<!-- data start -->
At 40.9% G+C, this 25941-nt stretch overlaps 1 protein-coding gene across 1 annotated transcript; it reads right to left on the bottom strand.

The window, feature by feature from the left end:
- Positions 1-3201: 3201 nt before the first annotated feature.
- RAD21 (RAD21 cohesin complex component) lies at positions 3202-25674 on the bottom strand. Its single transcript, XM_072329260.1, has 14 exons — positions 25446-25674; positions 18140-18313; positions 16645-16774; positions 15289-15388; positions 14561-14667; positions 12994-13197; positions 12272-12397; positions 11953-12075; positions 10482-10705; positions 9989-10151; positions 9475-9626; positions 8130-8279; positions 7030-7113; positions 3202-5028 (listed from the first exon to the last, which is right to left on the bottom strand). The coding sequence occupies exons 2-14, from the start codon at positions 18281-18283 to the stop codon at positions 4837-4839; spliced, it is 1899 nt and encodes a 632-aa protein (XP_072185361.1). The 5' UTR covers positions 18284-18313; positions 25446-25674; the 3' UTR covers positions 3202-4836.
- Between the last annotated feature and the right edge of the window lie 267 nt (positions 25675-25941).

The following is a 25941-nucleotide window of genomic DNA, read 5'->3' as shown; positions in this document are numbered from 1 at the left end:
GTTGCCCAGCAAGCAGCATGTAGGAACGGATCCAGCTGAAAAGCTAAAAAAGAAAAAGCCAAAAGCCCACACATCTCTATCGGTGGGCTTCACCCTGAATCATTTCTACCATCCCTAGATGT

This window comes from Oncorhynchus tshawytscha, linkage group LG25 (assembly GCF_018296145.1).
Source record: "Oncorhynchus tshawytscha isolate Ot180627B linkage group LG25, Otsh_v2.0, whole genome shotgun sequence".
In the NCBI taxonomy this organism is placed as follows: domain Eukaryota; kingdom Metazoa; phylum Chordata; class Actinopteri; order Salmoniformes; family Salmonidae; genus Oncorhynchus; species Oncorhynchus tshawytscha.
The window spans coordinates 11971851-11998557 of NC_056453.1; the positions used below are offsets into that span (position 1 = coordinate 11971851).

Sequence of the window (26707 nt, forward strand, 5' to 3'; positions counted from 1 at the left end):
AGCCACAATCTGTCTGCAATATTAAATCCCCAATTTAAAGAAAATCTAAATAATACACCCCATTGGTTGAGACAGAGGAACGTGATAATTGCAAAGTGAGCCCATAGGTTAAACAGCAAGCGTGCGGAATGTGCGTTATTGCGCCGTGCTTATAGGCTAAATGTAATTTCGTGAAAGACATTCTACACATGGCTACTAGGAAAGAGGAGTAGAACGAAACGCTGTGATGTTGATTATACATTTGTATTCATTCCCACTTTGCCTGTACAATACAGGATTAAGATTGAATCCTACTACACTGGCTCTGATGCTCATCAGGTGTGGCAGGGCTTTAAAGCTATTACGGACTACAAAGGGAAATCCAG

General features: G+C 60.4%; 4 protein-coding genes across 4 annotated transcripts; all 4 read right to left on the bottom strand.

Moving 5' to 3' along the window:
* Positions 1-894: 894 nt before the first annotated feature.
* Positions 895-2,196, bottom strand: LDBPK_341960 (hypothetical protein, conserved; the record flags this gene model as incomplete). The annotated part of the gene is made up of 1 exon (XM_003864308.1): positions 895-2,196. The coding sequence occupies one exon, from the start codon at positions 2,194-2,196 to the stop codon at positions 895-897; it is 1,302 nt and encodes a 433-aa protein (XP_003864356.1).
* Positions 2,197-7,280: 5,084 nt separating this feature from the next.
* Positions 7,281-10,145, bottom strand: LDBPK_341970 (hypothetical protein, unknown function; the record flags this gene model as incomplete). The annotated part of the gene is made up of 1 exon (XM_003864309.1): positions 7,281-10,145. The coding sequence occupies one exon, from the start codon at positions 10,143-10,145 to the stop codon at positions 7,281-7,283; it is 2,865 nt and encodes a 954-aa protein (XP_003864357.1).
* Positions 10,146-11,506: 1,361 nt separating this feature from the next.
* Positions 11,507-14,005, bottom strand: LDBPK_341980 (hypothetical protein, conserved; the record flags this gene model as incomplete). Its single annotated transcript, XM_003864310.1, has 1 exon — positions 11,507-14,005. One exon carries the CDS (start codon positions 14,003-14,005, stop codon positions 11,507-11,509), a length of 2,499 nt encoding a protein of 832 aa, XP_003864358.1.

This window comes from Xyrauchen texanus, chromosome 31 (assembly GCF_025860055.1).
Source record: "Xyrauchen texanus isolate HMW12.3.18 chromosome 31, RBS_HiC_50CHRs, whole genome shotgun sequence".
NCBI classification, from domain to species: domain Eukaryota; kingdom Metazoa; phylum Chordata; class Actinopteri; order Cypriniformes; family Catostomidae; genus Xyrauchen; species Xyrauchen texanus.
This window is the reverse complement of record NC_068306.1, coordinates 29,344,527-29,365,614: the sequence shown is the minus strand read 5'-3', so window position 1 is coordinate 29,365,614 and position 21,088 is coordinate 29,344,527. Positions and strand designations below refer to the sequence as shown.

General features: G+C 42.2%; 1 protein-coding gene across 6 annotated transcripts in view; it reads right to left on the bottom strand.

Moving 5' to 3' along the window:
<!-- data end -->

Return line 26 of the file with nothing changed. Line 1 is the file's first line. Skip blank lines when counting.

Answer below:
General features: G+C 42.2%; 1 protein-coding gene across 6 annotated transcripts in view; it reads right to left on the bottom strand.